The Complicated Case Of Curt Schilling

Eric Urbanowicz
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Since the announcement that baseball will not have a single Hall of Fame inductee for the 2021 class, former pitcher Curt Schilling has spoken on his denial. It’s even gotten to the point that he requested to be removed from the next ballot, opting to be voted in by the Veterans Committee somewhere down the road (a request that was ultimately denied).

Various fans have taken to social media to call out the writers for not pushing him past the necessary 75% that he needs to be inducted. Fans are citing that Schilling’s political beliefs should not impede his induction and that his on the field performance should only be considered.

That would be a fair point, if Schilling’s political beliefs were only a minor roadblock.

Being named a member of the Hall of Fame in any sport doesn’t just mean that you were one of the best at the sport, but it also means you become an ambassador for the game. You become someone that represents the game off the field, as well on it. Schilling does not fit that description.

Yes, he’s done a lot of work to raise over $10,000 million in his career to fight Amyotrophic Lateral Sclerosis (Lou Gehrig’s Disease). However, that work is overshadowed by his conduct on social media. For all the goodwill he’s done, his comments and posts have caused stirs.

When you share pictures about how awesome a shirt saying “Rope. Tree. Journalist….some assembly required” is, there’s a red flag. When you post support of the riot/insurrection at the United States Capitol building, that’s a red flag. The transphobic post he shared that got him fired from ESPN is a red flag.

If it was just one, it would show he’s not a good human being, but all three show he’s not an ambassador of the game. He’s allowed to have his political and social opinions, nobody is taking that away from him. It’s the fact that he consistently has put it out on his social media feeds, depicting some extremism that does tend to lessen him as an ambassador.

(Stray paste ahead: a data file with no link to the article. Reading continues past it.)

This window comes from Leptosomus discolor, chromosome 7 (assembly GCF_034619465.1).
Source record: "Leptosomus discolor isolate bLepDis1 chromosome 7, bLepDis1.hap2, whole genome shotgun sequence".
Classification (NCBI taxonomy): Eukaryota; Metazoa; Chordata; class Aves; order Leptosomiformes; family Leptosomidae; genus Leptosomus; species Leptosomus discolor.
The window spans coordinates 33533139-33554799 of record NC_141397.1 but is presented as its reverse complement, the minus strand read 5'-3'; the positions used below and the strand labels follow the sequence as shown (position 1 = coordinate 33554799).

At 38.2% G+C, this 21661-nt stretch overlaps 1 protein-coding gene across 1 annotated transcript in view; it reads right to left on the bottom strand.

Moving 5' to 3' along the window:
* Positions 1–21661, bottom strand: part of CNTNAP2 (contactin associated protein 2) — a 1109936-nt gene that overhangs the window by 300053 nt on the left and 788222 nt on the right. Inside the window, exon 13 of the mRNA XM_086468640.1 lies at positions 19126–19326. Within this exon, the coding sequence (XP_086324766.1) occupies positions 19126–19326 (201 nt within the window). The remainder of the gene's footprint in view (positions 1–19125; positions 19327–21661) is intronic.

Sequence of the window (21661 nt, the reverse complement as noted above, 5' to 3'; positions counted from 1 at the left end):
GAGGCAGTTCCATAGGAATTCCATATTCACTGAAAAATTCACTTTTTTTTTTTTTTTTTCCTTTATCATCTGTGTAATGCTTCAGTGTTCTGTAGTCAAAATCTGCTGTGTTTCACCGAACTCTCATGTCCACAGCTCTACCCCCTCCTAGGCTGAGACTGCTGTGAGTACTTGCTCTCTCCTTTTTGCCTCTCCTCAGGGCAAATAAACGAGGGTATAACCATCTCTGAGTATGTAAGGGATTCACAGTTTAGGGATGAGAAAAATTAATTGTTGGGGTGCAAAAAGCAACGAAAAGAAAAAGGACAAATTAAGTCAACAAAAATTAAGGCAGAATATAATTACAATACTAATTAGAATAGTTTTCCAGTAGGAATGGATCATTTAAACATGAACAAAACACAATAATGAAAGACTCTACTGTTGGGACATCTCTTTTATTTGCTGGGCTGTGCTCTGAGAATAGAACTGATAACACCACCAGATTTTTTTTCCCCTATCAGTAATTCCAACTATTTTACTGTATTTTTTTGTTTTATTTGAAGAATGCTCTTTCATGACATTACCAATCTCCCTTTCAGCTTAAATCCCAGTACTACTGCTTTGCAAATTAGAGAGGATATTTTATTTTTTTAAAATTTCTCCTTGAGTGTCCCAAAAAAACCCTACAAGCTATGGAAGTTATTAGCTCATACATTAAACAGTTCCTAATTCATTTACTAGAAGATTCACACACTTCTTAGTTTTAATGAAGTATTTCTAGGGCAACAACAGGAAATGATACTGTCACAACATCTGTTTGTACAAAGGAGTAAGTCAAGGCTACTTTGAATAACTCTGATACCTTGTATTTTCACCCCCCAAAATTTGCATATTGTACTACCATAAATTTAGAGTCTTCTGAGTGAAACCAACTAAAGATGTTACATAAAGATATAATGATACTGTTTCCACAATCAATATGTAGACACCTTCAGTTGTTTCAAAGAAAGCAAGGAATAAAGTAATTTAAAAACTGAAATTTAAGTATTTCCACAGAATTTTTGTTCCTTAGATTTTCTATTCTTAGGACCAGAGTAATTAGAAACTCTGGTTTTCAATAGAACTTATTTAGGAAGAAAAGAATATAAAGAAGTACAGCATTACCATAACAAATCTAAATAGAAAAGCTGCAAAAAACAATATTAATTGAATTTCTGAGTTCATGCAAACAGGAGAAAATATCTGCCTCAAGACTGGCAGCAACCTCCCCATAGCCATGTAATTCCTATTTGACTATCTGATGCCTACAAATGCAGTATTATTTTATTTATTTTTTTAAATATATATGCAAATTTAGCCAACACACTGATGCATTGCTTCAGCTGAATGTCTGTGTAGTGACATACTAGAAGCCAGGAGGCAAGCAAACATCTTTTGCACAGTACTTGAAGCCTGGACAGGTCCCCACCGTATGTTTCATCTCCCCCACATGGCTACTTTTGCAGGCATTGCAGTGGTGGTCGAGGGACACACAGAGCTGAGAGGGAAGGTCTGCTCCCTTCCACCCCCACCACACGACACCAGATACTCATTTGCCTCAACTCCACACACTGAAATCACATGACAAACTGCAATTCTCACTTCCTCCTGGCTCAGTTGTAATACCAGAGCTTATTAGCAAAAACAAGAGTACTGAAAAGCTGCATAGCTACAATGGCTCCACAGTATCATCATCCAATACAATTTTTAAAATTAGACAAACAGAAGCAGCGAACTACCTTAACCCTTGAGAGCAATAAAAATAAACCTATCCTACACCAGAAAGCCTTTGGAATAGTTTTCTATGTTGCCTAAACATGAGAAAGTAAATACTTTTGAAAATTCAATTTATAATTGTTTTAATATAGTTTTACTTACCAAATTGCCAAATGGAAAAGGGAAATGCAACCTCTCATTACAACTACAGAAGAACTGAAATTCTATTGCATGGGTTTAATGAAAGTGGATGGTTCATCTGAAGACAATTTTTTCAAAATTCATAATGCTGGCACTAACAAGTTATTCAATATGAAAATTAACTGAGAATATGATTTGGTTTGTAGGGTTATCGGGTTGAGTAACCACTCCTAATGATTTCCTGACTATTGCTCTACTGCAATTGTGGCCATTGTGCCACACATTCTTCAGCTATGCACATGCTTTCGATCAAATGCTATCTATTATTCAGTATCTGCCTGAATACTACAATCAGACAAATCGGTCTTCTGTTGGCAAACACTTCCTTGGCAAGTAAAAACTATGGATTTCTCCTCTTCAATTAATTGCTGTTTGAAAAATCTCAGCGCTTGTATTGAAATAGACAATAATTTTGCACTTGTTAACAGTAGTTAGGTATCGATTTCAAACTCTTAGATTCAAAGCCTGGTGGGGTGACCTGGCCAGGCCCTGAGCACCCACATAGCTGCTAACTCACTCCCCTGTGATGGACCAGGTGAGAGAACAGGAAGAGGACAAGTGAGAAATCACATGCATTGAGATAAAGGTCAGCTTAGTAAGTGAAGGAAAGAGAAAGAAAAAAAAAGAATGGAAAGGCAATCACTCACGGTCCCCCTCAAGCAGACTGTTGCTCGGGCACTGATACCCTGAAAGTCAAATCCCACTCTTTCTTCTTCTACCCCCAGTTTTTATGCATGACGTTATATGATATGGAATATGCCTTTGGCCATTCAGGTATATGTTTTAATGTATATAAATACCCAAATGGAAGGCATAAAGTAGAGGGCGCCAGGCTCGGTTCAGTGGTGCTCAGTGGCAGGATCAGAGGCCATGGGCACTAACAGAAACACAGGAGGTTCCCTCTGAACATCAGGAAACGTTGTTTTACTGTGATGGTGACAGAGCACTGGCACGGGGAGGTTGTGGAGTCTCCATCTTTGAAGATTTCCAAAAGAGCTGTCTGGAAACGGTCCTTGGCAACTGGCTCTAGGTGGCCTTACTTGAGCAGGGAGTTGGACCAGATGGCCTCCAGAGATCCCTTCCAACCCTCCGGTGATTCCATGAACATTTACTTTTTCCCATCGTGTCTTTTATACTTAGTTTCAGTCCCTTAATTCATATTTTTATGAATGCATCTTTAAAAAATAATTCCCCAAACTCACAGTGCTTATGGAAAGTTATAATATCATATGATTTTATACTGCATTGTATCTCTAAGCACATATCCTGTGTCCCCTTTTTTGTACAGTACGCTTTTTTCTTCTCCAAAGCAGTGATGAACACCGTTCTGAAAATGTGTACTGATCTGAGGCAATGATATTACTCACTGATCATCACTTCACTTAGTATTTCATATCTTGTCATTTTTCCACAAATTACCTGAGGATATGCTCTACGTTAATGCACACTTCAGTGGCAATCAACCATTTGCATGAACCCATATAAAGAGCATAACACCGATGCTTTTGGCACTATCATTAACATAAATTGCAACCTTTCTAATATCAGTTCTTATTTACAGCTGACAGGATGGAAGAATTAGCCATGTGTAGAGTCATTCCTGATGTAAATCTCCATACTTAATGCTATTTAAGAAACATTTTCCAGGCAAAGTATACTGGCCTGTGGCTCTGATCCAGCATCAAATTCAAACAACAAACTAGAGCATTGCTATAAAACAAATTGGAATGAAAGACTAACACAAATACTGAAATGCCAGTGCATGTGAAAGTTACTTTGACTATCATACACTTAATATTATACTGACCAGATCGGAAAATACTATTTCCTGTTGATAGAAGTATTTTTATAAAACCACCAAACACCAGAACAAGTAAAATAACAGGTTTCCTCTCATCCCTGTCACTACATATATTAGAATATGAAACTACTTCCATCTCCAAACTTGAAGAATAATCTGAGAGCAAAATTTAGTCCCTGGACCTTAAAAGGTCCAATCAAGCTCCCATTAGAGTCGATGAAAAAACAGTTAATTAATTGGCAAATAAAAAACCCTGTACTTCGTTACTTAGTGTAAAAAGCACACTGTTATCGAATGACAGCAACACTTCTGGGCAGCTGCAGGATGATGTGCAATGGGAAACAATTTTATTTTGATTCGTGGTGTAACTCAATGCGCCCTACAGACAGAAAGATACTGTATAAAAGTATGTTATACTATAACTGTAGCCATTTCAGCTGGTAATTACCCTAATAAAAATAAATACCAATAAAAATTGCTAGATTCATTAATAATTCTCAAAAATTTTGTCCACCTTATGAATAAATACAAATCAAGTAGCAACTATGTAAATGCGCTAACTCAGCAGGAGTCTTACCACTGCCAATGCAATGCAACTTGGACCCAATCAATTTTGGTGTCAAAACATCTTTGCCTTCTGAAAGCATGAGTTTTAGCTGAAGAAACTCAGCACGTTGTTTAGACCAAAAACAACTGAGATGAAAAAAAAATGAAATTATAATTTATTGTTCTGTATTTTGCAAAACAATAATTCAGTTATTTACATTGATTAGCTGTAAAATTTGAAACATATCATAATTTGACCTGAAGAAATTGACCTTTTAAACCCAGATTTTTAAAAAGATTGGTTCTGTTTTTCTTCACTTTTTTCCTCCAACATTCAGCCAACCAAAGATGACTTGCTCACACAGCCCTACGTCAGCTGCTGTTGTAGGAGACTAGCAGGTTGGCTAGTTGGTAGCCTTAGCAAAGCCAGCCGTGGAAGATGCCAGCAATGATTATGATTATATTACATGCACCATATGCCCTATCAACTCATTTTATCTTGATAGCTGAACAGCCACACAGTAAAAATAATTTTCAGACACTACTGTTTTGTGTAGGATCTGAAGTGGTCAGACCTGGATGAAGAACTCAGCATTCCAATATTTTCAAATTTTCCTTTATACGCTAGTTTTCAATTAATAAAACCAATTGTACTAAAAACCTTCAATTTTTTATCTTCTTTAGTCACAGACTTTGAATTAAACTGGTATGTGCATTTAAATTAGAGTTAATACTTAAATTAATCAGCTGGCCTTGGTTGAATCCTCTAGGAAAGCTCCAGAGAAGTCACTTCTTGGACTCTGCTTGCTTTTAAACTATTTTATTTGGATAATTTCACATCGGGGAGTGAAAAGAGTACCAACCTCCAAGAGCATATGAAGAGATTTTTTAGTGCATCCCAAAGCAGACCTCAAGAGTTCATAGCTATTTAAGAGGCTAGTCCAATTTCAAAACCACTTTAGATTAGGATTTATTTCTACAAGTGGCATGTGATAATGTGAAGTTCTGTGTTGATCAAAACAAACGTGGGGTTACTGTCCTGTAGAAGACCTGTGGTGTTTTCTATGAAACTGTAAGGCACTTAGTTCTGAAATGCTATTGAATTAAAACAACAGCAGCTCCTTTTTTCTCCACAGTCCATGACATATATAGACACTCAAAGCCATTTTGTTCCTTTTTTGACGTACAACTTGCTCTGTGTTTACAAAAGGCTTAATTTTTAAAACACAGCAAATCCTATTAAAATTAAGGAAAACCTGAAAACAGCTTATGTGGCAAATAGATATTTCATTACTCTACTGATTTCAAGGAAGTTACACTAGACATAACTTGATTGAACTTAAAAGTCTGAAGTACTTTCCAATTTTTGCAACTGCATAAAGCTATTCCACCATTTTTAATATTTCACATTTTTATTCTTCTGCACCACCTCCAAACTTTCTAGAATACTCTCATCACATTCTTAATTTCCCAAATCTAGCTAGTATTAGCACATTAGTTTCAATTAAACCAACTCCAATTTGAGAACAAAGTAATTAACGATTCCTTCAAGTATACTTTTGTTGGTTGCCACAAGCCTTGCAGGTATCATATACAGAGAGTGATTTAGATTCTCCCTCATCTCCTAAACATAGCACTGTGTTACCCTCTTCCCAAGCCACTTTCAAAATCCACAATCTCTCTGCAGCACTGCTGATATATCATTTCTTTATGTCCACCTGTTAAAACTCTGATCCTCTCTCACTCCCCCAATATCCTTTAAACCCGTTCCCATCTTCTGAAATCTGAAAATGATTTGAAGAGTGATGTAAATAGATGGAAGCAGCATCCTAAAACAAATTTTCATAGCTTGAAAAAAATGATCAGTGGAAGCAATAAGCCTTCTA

It’s not simply because he’s a Republican or a conservative, and proof of that came in the 2019 when Mariano Rivera was inducted. Prior to his induction, the former New York Yankees’ closer admitted he supporter President Donald Trump while on Fox News. The reason Rivera is seen as an ambassador is because he didn’t go to the lengths Schilling has.

What buries his case even harder is his collection of World War II memorabilia, which contains several pieces of Nazi-Germany memorabilia. It’s impossible not to see Nazi symbolism and uniforms while talking about Word War II. However, in 200 pictures Schilling has posted on Facebook, there’s more than three dozen swastikas featured. That’s highly concerning.

With how heavy restrictions are to buy that type of stuff on auction websites due to their “offensive material policy,” it means that he went too out of the way to satisfy an urge to have this kind of memorabilia. Add to it that some on the more liberal and social side of the political spectrum equate former President Trump and Nazis and it’s an even worse look, especially since he is a Trump supporter.

The bottom line is, Curt Schilling was an unbelievable pitcher, definitely Hall of Fame worthy. However, him getting into the Baseball Hall of Fame just doesn’t sit right. He was a great player but a highly questionable ambassador of the game.

Eric Urbanowicz

Connecticut

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